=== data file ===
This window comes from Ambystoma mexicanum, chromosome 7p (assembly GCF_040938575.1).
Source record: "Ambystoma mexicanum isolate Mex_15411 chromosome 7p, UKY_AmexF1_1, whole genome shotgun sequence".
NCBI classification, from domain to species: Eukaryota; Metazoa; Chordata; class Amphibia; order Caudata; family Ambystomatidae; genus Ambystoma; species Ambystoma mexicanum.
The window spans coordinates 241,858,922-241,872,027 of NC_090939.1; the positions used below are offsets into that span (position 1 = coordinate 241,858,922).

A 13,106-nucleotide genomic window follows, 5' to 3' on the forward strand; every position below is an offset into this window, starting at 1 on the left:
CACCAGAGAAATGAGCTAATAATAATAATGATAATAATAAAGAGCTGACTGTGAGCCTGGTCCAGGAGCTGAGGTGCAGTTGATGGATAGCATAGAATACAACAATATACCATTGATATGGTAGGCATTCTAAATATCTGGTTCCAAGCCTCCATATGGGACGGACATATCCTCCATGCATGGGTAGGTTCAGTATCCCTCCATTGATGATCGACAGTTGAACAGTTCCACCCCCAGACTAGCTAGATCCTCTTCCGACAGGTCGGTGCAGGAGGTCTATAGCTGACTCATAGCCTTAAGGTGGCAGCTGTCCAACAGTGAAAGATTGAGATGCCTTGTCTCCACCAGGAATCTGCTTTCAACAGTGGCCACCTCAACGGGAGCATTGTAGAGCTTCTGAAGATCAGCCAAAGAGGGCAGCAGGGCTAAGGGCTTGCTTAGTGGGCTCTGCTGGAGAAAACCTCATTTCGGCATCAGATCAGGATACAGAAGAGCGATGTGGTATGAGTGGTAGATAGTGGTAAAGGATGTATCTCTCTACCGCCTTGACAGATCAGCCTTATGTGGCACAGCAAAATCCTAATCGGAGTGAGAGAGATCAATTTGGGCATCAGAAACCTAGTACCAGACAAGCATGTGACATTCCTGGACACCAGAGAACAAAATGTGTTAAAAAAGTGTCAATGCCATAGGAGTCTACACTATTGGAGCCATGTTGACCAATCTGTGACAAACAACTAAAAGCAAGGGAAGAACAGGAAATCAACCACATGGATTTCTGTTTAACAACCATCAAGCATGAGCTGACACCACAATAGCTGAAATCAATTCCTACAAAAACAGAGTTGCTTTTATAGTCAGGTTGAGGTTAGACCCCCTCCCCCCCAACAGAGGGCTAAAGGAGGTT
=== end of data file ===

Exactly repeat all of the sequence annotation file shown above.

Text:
This window comes from Ambystoma mexicanum, chromosome 7p (assembly GCF_040938575.1).
Source record: "Ambystoma mexicanum isolate Mex_15411 chromosome 7p, UKY_AmexF1_1, whole genome shotgun sequence".
NCBI classification, from domain to species: Eukaryota; Metazoa; Chordata; class Amphibia; order Caudata; family Ambystomatidae; genus Ambystoma; species Ambystoma mexicanum.
The window spans coordinates 241,858,922-241,872,027 of NC_090939.1; the positions used below are offsets into that span (position 1 = coordinate 241,858,922).

A 13,106-nucleotide genomic window follows, 5' to 3' on the forward strand; every position below is an offset into this window, starting at 1 on the left:
CACCAGAGAAATGAGCTAATAATAATAATGATAATAATAAAGAGCTGACTGTGAGCCTGGTCCAGGAGCTGAGGTGCAGTTGATGGATAGCATAGAATACAACAATATACCATTGATATGGTAGGCATTCTAAATATCTGGTTCCAAGCCTCCATATGGGACGGACATATCCTCCATGCATGGGTAGGTTCAGTATCCCTCCATTGATGATCGACAGTTGAACAGTTCCACCCCCAGACTAGCTAGATCCTCTTCCGACAGGTCGGTGCAGGAGGTCTATAGCTGACTCATAGCCTTAAGGTGGCAGCTGTCCAACAGTGAAAGATTGAGATGCCTTGTCTCCACCAGGAATCTGCTTTCAACAGTGGCCACCTCAACGGGAGCATTGTAGAGCTTCTGAAGATCAGCCAAAGAGGGCAGCAGGGCTAAGGGCTTGCTTAGTGGGCTCTGCTGGAGAAAACCTCATTTCGGCATCAGATCAGGATACAGAAGAGCGATGTGGTATGAGTGGTAGATAGTGGTAAAGGATGTATCTCTCTACCGCCTTGACAGATCAGCCTTATGTGGCACAGCAAAATCCTAATCGGAGTGAGAGAGATCAATTTGGGCATCAGAAACCTAGTACCAGACAAGCATGTGACATTCCTGGACACCAGAGAACAAAATGTGTTAAAAAAGTGTCAATGCCATAGGAGTCTACACTATTGGAGCCATGTTGACCAATCTGTGACAAACAACTAAAAGCAAGGGAAGAACAGGAAATCAACCACATGGATTTCTGTTTAACAACCATCAAGCATGAGCTGACACCACAATAGCTGAAATCAATTCCTACAAAAACAGAGTTGCTTTTATAGTCAGGTTGAGGTTAGACCCCCTCCCCCCCAACAGAGGGCTAAAGGAGGTT